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  • Health Promotion and Disease Prevention Core Research: Prevention Intervention Meeting Them at the Gate (PIMTAG)
    Funded By:  Centers for Disease Control and Prevention
    Project Period:  2009 – 2014
    Principal Investigator:  Ronald L. Braithwaite, PhDCo-Principal Investigator;Elleen M. Yancey, PhD
    Prevention Intervention Meeting Them at the Gate is the core research project of the MSM Prevention Research Center. This project is a behavior modification intervention for adult African American men with a history of substance abuse and risky sexual behavior. It is designed to reduce high risk HIV and STD related behaviors. A jail based intervention for rapid release for African American men.

    Efficacy to effectiveness transition of an Educational Program to Increase Colorectal Cancer Screening (EPICS)
    Funded By: National Cancer Institute
    Project Period: 2012-2017
    Principal Investigators:  Selina A. Smith PhD, MDiv; Daniel S. Blumenthal, MD, MPH
    This project tests four approaches to disseminating an evidence-based intervention on a national level.  The intervention, entitled EPICS (Educational Program to Increase Colorectal Cancer Screening), was developed at the PRC and tested both in a research setting and in practice.  In this project, we have engaged 20 community coalitions nationwide; they will recruit 7,200 African-American participants age 50-74 to test the four approaches to disseminating the EPICS. They will also measure the extent to which EPICS is accepted and the fidelity of implementation in various settings and estimate its potential translatability and public health impact. This four-arm cluster randomized trial compares the following implementation strategies: Passive Arms (1) web access to facilitator training materials and toolkits without technical assistance (TA) (2) web access, but with technical assistance (TA); Active Arms (3) in-person access to facilitator training materials and toolkits without TA and (4) in-person access with TA. Primary outcome measures are the reach (the proportion of community coalitions and individuals participating ) and effectiveness (post-intervention changes in CRC screening rates).  Secondary outcomes include adoption (percentage of community coalitions implementing the EPICS sessions) and implementation (quality and consistency of the intervention delivery).  The extent to which community coalitions continue to implement EPICS post-implementation (maintenance) will also be measured.  Cost-effectiveness analysis will also be conducted.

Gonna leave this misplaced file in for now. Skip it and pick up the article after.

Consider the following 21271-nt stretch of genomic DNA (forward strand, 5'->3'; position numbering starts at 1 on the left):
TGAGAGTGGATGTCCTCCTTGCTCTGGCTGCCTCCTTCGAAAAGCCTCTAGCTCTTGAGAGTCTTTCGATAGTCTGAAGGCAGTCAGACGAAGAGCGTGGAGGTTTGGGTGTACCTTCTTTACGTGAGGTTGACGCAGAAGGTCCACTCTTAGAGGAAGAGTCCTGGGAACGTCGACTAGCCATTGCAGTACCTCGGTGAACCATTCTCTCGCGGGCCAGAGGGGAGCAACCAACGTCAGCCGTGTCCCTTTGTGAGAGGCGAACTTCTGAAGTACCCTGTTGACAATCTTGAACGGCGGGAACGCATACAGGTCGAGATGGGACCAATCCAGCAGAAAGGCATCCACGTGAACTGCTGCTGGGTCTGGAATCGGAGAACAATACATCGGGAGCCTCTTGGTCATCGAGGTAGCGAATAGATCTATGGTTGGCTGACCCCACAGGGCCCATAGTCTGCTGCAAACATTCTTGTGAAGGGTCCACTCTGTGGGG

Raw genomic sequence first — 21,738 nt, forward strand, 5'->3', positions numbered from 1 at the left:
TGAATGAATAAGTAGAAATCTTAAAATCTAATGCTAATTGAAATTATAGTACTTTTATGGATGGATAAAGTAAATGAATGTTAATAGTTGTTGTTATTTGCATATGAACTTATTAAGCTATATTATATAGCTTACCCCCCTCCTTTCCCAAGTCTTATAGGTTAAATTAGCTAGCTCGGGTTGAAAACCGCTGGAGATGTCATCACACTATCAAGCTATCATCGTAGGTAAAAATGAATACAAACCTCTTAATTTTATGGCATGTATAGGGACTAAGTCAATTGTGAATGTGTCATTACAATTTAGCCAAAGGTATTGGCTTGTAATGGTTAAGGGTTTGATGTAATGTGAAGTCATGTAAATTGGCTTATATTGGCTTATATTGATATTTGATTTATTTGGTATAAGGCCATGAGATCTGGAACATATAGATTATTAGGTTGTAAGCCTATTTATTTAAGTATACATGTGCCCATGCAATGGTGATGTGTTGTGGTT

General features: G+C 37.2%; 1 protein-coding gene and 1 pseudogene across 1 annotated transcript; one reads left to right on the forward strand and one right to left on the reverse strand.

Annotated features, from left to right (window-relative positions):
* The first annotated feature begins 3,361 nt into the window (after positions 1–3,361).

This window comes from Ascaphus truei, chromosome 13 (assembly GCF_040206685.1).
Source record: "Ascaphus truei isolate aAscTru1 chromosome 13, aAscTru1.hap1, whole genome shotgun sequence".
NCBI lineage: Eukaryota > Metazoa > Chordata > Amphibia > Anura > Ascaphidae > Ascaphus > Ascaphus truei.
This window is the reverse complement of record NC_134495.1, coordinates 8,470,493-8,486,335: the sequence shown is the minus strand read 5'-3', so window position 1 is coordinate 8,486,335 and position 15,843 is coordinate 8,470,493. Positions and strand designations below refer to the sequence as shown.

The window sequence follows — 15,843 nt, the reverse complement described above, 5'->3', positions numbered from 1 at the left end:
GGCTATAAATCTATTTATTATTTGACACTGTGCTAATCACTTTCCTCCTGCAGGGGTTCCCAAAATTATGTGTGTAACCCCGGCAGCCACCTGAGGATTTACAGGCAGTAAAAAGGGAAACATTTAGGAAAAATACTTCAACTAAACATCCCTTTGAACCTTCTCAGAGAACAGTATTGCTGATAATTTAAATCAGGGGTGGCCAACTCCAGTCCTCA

Atlanta Clinical and Translational Science Institute (ACTSI) – Community Engagement Research Program (CERP)
    Funded By: National Institutes of Health, National Center for Advancing Translational Science (NCATS)
    Project Period: 2012-2017
    Program Director: Daniel S. Blumenthal, MD, MPH 
    ACTSI is funded by a Clinical and Translational Science Award (CTSA) and is led by Emory University, along with partners Morehouse School of Medicine, Georgia Institute of Technology, and Children’s Healthcare of Atlanta. ACTSI is one of 64 medical research institutions working together as a national consortium to improve translational research – that is, advancing new discoveries in the laboratory into clinical trials and thence into practice in the community. ACTSI's Community Engagement Research Program promotes community intervention trials and mobilizes communities as research partners with academia. The ACTSI website is at www.actsi.org.